A newly discovered report by South Korea’s financial control agencies has revealed the rationale behind the crackdown on crypto currencies in the country in 2018, which played a major role in „Crypt Winter“.
Digital Today unearthed the „2017 Annual Anti-Money Laundering Report“ which showed that the Financial Intelligence Unit had identified more than half a million transactions in cryptosystems in South Korea in 2017 related to illegal activities.
The 519,908 transactions on crypto currencies were marked by the authorities as „suspicious“, and the money laundering boom fuelled the national government’s decision to carry out a partial crackdown on crypto currencies in 2018.
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It took several years for the report to be made public, even though it was published in November 2018.
The director of a cryptoexchange is allegedly involved in money laundering
According to the 2017 annual report, one of the most prominent cases of money laundering was an undisclosed cryptoexchange.
The Financial Services Commission detailed that the director, dubbed „Mr. A“ in the report, transferred money from his account to other accounts at the exchange after receiving funds from proposed a ban on investment companies, produced a letter, investigating huobi japan, given directly to engineering schools, the loss of roughly $49 million within the exchange’s corporate accounts.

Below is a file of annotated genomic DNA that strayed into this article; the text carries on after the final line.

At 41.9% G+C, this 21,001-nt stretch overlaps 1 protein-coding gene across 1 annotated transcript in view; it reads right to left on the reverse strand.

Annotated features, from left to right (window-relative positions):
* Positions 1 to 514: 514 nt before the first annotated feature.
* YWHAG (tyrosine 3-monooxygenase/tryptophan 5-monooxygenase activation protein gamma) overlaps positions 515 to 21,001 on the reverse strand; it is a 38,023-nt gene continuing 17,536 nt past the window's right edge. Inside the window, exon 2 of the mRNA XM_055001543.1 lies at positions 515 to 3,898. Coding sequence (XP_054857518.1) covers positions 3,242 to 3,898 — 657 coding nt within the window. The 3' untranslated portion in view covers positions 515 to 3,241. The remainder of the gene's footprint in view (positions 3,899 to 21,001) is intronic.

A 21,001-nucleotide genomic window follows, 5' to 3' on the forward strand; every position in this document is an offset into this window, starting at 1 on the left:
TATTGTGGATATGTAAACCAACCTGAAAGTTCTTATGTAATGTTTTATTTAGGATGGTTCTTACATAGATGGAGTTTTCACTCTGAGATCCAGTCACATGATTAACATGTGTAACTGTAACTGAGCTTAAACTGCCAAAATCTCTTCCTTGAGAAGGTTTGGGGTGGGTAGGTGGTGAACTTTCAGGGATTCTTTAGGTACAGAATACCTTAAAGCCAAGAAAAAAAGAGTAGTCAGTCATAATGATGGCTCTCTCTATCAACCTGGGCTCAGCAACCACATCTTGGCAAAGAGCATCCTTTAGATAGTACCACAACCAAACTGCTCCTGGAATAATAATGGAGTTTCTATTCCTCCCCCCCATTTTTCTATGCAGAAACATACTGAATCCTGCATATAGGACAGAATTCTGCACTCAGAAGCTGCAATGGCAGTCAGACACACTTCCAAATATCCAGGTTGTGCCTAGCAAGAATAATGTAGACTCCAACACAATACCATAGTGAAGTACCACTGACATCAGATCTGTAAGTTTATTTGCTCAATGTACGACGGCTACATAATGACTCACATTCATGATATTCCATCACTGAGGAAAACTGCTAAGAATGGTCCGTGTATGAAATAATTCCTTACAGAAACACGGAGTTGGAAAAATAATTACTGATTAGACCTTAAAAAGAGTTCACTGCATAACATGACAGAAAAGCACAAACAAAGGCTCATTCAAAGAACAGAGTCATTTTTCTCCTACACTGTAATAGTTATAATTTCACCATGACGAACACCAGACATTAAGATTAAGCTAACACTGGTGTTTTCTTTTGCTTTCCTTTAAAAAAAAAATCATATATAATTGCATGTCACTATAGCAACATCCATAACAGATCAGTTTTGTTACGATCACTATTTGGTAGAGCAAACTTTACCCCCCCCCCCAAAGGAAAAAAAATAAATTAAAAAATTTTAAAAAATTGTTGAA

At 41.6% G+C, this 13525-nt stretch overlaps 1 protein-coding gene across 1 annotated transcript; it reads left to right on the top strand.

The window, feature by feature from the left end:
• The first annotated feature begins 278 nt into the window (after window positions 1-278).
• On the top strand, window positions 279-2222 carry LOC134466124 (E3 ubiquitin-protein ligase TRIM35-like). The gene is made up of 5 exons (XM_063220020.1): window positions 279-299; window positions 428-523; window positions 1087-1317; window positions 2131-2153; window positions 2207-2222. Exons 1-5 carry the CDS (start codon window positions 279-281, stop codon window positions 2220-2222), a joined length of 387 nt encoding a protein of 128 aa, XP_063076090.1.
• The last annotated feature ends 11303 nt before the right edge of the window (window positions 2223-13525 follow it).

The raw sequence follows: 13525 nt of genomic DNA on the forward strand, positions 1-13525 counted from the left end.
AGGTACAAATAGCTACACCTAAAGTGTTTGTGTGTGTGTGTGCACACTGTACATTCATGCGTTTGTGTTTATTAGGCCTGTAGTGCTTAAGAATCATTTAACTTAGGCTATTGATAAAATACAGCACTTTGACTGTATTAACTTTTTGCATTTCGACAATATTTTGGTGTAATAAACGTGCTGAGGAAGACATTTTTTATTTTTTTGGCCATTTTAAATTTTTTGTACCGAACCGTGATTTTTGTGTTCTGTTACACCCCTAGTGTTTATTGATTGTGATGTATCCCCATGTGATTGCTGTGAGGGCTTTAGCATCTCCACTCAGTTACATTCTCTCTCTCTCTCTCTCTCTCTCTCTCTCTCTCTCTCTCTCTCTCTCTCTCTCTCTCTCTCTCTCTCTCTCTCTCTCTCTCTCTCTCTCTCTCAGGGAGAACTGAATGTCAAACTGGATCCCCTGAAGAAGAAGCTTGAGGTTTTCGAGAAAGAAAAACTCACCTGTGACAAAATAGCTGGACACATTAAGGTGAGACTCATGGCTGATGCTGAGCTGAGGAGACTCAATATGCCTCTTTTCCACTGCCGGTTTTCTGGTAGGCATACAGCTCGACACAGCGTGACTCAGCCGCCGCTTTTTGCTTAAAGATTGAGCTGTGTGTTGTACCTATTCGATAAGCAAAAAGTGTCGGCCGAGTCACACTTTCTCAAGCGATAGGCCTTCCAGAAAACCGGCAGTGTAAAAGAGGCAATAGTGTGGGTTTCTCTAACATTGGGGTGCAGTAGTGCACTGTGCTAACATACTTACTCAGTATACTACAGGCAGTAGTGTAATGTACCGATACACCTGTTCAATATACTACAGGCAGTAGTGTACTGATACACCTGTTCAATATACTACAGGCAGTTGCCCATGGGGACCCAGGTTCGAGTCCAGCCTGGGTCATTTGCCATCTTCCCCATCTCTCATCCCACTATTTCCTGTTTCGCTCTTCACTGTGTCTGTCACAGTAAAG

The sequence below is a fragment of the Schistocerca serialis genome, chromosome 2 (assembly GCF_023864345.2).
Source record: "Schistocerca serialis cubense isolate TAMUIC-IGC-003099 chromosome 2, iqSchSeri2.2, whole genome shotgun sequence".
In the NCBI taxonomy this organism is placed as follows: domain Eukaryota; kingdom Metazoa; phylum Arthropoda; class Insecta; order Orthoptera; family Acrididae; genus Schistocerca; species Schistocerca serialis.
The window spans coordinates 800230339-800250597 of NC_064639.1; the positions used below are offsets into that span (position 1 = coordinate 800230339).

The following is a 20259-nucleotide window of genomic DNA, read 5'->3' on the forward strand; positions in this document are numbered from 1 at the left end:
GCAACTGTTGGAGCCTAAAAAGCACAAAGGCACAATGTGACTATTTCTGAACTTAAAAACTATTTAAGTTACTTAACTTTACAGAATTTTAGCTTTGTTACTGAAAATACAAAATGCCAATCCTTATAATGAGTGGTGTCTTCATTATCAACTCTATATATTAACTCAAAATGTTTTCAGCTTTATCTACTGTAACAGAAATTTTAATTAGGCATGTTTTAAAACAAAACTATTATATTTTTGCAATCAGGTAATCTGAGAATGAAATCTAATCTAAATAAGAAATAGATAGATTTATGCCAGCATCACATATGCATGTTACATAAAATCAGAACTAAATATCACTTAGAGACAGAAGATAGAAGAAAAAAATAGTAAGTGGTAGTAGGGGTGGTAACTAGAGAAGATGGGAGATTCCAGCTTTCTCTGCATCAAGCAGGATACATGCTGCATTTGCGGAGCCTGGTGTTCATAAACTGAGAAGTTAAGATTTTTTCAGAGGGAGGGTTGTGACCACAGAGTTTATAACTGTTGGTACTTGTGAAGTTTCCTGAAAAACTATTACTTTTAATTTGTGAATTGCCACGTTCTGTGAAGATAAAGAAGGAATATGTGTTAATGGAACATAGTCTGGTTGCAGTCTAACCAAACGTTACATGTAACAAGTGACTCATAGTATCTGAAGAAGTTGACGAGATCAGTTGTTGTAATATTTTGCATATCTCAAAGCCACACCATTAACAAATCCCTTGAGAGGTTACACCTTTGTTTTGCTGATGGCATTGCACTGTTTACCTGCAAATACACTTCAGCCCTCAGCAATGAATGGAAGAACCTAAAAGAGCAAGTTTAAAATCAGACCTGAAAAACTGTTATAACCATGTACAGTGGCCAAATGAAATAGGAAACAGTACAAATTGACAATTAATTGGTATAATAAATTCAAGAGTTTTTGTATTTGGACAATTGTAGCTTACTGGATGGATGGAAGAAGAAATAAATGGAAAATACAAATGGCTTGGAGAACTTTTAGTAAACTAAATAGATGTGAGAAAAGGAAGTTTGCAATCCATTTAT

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Later, Mr. A transferred the money to the accounts of his relatives, repeating the same type of transactions, until a total of tens of „billions“ of Korean Won was transferred. It was reported that Mr. A finally managed to evade taxes in the country.
The increase in money laundering in crypto currencies led to the repression
That case and others led South Korean financial control agencies to take partial crackdown on virtual assets in 2018. Based on the 2019 report, the Financial Services Commission concluded the following:
„With the increase and diversification of the financial market base due to the emergence of Kagasan Mountain and Fintech, the crime of money laundering through crypto currencies has increased not only in quantity but also in quality, and is becoming more complicated.“
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Cointelegraph reported on 5 March that the National Assembly of South Korea had passed a revised bill on the submission and use of information on individual financial transactions, focusing on the introduction of a permit system for cryptoexchanges.
The measure would require operators of virtual assets such as exchanges to report their movements to the Financial Intelligence Unit of the Financial Services Commission in order to strengthen anti-money laundering systems.